The White House has said that the first day of impeachment hearing by the House Judiciary Committee was a good day for President Donald Trump and a bad day for the Democrats.
"Today was a good day for President Trump, and a bad day for the Democrats," the White House said on Wednesday at the end of the first day of impeachment hearings against Trump by the committee, which is all set to frame charges against him.
On Wednesday, Three of the four legal experts told the lawmakers that Donald Trump's conduct with Ukraine was reflective of his misuse of power of his office and was impeachable.
The fourth legal expert, invited by the Republicans, contested the argument made by his other Democratic-leaning panelists and said that Trump had done no wrong.
"The only thing the three liberal professors established at (House Judiciary Committee) Chairman (Jerrold) Nadler's hearing was their political bias against the President," White House Press Secretary Stephanie Grisham alleged.
"It did nothing to change the fact that, despite weeks of hearings in this sham process, the President did nothing wrong. Congress should get back to working for the American people," she said.
"The United States-Mexico-Canada trade agreement, infrastructure, and drug pricing all await action from Speaker Pelosi. Instead, House Democrats continue to ignore their constituents by focusing on this pathetic and desperate charade," Ms Grisham said as the Democrats showed their intent to go ahead with their process to impeach the President.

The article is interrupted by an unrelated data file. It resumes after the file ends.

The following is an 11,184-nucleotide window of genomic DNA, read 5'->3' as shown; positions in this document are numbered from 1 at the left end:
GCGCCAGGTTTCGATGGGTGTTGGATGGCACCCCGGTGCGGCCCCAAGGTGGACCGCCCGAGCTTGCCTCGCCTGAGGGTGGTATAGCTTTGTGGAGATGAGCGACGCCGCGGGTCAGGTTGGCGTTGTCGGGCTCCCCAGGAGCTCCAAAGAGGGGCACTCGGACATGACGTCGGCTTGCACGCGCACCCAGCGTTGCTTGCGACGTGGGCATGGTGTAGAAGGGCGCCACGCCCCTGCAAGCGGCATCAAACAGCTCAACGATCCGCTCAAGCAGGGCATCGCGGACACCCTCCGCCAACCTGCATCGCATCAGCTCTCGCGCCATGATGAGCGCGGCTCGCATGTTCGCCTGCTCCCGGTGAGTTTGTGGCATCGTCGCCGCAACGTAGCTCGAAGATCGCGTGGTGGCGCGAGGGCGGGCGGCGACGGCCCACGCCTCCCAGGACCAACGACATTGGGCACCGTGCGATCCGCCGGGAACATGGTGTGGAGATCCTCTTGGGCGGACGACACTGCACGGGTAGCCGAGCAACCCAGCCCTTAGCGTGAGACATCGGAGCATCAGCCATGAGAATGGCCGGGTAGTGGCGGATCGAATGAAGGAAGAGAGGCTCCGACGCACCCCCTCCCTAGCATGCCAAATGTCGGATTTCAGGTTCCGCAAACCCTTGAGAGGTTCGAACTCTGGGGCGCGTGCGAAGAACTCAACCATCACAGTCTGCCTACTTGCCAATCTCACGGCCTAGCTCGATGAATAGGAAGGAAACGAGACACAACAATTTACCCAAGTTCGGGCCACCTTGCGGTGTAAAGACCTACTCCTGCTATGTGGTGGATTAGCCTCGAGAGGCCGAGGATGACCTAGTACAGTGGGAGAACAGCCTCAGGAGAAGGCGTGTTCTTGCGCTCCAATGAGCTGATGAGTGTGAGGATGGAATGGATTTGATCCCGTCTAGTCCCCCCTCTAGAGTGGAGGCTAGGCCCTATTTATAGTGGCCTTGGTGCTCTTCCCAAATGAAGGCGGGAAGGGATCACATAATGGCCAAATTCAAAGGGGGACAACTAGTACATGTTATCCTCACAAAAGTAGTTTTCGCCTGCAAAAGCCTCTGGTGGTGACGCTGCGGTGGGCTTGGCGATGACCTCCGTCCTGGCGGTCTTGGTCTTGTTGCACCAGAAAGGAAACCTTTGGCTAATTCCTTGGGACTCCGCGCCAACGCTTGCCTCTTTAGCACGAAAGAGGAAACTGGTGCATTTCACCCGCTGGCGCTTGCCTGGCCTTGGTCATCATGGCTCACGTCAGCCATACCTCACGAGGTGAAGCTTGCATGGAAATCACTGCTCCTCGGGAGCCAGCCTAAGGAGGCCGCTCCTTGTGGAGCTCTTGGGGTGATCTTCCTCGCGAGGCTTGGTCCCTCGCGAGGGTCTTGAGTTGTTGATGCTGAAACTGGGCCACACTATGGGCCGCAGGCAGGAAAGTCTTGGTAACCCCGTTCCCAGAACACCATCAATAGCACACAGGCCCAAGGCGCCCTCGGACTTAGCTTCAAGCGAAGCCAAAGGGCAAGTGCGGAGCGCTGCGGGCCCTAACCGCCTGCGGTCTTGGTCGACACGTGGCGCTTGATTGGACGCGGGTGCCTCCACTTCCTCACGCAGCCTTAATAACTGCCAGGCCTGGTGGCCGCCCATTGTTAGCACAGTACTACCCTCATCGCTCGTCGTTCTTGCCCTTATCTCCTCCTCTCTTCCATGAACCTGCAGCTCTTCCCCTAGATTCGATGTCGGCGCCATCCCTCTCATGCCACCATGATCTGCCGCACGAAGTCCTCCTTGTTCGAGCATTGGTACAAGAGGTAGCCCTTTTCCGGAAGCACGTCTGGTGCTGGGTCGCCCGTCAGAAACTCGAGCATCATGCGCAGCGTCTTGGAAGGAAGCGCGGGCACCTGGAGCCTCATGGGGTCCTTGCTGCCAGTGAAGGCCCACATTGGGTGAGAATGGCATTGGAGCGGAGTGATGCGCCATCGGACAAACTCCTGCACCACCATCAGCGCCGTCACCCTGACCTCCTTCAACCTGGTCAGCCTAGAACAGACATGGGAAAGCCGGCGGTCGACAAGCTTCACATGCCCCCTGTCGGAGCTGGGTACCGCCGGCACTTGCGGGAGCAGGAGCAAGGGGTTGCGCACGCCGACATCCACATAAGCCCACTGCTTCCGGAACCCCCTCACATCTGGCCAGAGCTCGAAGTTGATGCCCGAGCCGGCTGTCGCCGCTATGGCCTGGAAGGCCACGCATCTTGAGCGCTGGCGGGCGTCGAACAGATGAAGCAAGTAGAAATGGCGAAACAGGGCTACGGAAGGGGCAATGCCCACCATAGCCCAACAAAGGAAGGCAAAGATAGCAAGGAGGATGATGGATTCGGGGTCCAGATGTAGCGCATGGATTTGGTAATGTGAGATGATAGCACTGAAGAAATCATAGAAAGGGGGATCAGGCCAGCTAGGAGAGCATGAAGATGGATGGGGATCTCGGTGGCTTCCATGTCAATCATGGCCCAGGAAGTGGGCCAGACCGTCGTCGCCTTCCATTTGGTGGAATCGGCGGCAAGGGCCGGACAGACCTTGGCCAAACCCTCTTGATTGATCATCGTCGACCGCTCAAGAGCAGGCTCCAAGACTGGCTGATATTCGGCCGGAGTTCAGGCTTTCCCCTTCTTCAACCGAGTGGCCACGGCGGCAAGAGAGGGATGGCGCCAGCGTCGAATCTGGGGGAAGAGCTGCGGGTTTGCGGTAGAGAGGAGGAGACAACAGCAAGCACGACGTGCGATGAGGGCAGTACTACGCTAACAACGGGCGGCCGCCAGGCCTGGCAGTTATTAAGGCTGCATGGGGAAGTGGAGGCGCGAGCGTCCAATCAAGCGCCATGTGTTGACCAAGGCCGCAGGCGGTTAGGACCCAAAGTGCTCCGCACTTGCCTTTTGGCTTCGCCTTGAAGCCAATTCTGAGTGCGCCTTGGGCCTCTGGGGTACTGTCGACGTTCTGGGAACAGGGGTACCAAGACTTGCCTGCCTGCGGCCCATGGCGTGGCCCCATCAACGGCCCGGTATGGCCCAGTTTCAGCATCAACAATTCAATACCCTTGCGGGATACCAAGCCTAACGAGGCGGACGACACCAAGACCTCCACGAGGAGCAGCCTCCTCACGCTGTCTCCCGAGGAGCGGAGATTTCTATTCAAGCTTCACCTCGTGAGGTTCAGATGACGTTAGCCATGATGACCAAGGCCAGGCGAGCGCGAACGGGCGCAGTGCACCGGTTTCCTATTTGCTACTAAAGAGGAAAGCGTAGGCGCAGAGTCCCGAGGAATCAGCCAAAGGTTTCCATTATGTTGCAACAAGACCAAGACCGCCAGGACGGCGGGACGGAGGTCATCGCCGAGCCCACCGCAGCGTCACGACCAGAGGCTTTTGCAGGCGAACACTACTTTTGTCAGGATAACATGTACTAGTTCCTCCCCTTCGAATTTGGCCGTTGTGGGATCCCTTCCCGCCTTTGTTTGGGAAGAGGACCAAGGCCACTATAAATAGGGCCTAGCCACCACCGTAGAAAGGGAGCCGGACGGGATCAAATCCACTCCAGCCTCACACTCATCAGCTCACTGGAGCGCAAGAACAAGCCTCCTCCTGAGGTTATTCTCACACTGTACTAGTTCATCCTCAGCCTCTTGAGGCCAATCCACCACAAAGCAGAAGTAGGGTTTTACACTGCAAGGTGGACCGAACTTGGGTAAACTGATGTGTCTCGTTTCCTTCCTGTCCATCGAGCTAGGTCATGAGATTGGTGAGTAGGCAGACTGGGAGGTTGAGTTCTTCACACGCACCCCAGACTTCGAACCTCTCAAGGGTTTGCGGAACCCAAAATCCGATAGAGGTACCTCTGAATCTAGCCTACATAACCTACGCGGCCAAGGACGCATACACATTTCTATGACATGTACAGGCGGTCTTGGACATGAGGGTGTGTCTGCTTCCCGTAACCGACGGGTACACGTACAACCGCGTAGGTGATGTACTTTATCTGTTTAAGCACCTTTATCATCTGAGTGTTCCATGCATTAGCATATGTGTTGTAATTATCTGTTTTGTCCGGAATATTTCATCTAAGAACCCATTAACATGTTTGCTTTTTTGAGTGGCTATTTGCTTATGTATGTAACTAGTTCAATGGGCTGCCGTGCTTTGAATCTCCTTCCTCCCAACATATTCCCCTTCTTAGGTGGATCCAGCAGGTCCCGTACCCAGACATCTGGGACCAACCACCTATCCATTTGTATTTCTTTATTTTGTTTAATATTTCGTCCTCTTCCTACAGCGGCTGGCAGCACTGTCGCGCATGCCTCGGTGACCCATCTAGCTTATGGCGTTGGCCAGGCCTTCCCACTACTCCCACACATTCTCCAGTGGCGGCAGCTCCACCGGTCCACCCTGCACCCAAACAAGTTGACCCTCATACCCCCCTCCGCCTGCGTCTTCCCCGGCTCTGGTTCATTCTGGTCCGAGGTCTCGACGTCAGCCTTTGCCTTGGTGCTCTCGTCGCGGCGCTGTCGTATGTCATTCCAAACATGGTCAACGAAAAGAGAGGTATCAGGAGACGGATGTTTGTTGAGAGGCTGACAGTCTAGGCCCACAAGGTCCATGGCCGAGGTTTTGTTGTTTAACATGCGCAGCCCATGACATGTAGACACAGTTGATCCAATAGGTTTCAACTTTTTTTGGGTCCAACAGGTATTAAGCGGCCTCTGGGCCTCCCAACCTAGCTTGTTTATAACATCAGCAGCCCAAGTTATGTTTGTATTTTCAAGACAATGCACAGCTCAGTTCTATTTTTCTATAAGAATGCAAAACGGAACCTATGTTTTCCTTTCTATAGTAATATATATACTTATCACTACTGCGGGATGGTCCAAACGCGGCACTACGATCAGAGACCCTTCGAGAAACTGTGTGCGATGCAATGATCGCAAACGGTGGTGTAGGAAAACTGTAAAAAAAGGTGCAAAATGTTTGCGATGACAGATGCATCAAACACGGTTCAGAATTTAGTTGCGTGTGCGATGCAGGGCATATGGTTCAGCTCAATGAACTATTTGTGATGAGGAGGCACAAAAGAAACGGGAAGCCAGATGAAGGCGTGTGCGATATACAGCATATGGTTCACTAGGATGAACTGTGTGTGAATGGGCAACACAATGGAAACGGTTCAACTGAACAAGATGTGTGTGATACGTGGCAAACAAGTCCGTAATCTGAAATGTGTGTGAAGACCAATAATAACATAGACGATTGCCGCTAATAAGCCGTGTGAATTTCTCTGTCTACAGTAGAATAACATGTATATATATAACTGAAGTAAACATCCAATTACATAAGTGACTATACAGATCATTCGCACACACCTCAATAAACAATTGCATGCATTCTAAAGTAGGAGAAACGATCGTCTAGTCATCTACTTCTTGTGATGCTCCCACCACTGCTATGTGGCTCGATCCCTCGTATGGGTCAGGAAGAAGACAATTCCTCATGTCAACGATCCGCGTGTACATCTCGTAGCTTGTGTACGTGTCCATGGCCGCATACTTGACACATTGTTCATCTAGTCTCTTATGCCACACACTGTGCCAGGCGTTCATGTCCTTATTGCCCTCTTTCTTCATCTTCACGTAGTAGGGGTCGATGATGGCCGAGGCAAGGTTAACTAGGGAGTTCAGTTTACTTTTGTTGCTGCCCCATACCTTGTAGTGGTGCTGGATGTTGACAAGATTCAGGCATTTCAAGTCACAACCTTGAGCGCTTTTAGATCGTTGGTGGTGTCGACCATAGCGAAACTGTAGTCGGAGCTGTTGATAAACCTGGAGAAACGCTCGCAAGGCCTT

Democrats have a majority in the House of Representatives, from where they are likely to pass the motion to impeach Donald Trump.
However, the Senate, which would hold the trial is unlikely to do so because the Republicans have a majority in the Upper Chambers of the Congress.
An impeachment against Trump will only succeed if several Republican Senators switch sides and join the Democrats on this issue.
For a significant part of the day, scholars continued to debate on impeachment of Donald Trump.
"For the President to refuse to participate in any way in the House's constitutional obligation of supervising him, to impeach him, breaks the Constitution," law professor Noah Feldman told members of the House Judiciary Committee.
"It basically says nobody can oversee me. Nobody can impeach me. First, I'll block witnesses from appearing. And then I'll refuse to participate in any way. And then I'll say you don't have enough evidence to impeach me," Mr Feldman said.
"The obvious object of this activity is to shut down an investigation and in fact the acts of the President according to these facts each time is to use power that he has unique to his office but in a way that is going to help him frustrate the investigation," said Michael Gerhardt, the Burton Craige Distinguished Professor of Jurisprudence at the University of North Carolina School of Law.
Meanwhile, in a related development, Chairman Jerrold Nadler has asked his Democratic colleagues to stay in the city over the weekend and not to return to their Congressional Districts.
The Judiciary Committee might hold mock hearings in preparation for a possible Monday hearing on the 300-page impeachment report by House Permanent Select Committee on Intelligence.